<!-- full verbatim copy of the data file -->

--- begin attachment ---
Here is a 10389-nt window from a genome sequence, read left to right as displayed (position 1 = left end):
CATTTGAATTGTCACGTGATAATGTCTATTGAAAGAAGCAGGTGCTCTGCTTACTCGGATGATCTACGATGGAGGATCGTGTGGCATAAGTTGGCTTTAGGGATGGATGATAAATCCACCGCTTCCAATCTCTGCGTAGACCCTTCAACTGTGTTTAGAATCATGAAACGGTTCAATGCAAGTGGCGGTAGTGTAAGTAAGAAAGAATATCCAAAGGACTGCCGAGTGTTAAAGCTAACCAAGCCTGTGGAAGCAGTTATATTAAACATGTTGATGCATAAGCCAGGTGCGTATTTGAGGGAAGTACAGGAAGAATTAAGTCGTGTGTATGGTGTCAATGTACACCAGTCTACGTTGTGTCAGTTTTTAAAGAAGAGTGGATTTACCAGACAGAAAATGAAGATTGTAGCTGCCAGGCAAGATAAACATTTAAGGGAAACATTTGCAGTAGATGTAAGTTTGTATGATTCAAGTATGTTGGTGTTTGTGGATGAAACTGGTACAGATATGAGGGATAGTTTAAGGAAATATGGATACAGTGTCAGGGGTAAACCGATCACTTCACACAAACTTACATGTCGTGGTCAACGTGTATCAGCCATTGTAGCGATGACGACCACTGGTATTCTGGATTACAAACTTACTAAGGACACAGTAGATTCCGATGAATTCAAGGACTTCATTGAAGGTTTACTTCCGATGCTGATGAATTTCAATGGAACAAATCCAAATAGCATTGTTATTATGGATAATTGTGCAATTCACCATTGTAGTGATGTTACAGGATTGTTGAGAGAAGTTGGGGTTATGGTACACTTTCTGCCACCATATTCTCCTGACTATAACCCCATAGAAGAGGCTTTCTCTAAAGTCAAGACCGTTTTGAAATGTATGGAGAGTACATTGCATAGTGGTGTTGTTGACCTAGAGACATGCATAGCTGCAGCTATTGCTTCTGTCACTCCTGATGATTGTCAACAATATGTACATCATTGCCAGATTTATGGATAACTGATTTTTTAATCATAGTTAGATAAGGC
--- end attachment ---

Here is a 10389-nt window from a genome sequence, read left to right as displayed (position 1 = left end):
CATTTGAATTGTCACGTGATAATGTCTATTGAAAGAAGCAGGTGCTCTGCTTACTCGGATGATCTACGATGGAGGATCGTGTGGCATAAGTTGGCTTTAGGGATGGATGATAAATCCACCGCTTCCAATCTCTGCGTAGACCCTTCAACTGTGTTTAGAATCATGAAACGGTTCAATGCAAGTGGCGGTAGTGTAAGTAAGAAAGAATATCCAAAGGACTGCCGAGTGTTAAAGCTAACCAAGCCTGTGGAAGCAGTTATATTAAACATGTTGATGCATAAGCCAGGTGCGTATTTGAGGGAAGTACAGGAAGAATTAAGTCGTGTGTATGGTGTCAATGTACACCAGTCTACGTTGTGTCAGTTTTTAAAGAAGAGTGGATTTACCAGACAGAAAATGAAGATTGTAGCTGCCAGGCAAGATAAACATTTAAGGGAAACATTTGCAGTAGATGTAAGTTTGTATGATTCAAGTATGTTGGTGTTTGTGGATGAAACTGGTACAGATATGAGGGATAGTTTAAGGAAATATGGATACAGTGTCAGGGGTAAACCGATCACTTCACACAAACTTACATGTCGTGGTCAACGTGTATCAGCCATTGTAGCGATGACGACCACTGGTATTCTGGATTACAAACTTACTAAGGACACAGTAGATTCCGATGAATTCAAGGACTTCATTGAAGGTTTACTTCCGATGCTGATGAATTTCAATGGAACAAATCCAAATAGCATTGTTATTATGGATAATTGTGCAATTCACCATTGTAGTGATGTTACAGGATTGTTGAGAGAAGTTGGGGTTATGGTACACTTTCTGCCACCATATTCTCCTGACTATAACCCCATAGAAGAGGCTTTCTCTAAAGTCAAGACCGTTTTGAAATGTATGGAGAGTACATTGCATAGTGGTGTTGTTGACCTAGAGACATGCATAGCTGCAGCTATTGCTTCTGTCACTCCTGATGATTGTCAACAATATGTACATCATTGCCAGATTTATGGATAACTGATTTTTTAATCATAGTTAGATAAGGC